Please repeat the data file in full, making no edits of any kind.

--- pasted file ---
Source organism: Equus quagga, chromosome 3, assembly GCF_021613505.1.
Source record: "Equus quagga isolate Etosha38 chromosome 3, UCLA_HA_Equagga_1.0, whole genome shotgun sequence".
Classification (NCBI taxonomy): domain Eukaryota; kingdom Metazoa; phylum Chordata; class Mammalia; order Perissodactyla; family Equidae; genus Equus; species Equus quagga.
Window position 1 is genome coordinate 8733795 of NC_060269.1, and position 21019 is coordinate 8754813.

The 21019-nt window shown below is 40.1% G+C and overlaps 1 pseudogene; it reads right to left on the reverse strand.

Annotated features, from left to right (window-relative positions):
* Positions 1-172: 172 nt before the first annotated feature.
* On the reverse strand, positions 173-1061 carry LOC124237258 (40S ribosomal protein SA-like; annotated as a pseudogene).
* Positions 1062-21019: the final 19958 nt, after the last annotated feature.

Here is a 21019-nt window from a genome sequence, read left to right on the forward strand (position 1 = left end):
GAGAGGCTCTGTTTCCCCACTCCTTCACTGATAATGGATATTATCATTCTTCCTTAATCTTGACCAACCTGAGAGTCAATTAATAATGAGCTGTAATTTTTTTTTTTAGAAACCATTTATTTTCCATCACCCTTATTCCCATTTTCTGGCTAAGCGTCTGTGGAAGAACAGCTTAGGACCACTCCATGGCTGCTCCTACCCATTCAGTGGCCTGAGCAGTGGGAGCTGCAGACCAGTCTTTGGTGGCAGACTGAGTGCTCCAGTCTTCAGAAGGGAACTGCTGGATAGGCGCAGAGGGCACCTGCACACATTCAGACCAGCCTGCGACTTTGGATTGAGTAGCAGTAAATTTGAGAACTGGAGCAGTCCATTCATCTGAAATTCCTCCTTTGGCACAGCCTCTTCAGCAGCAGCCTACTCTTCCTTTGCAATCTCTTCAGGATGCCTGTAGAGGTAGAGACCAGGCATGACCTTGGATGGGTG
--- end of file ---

Source organism: Equus quagga, chromosome 3, assembly GCF_021613505.1.
Source record: "Equus quagga isolate Etosha38 chromosome 3, UCLA_HA_Equagga_1.0, whole genome shotgun sequence".
Classification (NCBI taxonomy): domain Eukaryota; kingdom Metazoa; phylum Chordata; class Mammalia; order Perissodactyla; family Equidae; genus Equus; species Equus quagga.
Window position 1 is genome coordinate 8733795 of NC_060269.1, and position 21019 is coordinate 8754813.

The 21019-nt window shown below is 40.1% G+C and overlaps 1 pseudogene; it reads right to left on the reverse strand.

Annotated features, from left to right (window-relative positions):
* Positions 1-172: 172 nt before the first annotated feature.
* On the reverse strand, positions 173-1061 carry LOC124237258 (40S ribosomal protein SA-like; annotated as a pseudogene).
* Positions 1062-21019: the final 19958 nt, after the last annotated feature.

Here is a 21019-nt window from a genome sequence, read left to right on the forward strand (position 1 = left end):
GAGAGGCTCTGTTTCCCCACTCCTTCACTGATAATGGATATTATCATTCTTCCTTAATCTTGACCAACCTGAGAGTCAATTAATAATGAGCTGTAATTTTTTTTTTTAGAAACCATTTATTTTCCATCACCCTTATTCCCATTTTCTGGCTAAGCGTCTGTGGAAGAACAGCTTAGGACCACTCCATGGCTGCTCCTACCCATTCAGTGGCCTGAGCAGTGGGAGCTGCAGACCAGTCTTTGGTGGCAGACTGAGTGCTCCAGTCTTCAGAAGGGAACTGCTGGATAGGCGCAGAGGGCACCTGCACACATTCAGACCAGCCTGCGACTTTGGATTGAGTAGCAGTAAATTTGAGAACTGGAGCAGTCCATTCATCTGAAATTCCTCCTTTGGCACAGCCTCTTCAGCAGCAGCCTACTCTTCCTTTGCAATCTCTTCAGGATGCCTGTAGAGGTAGAGACCAGGCATGACCTTGGATGGGTG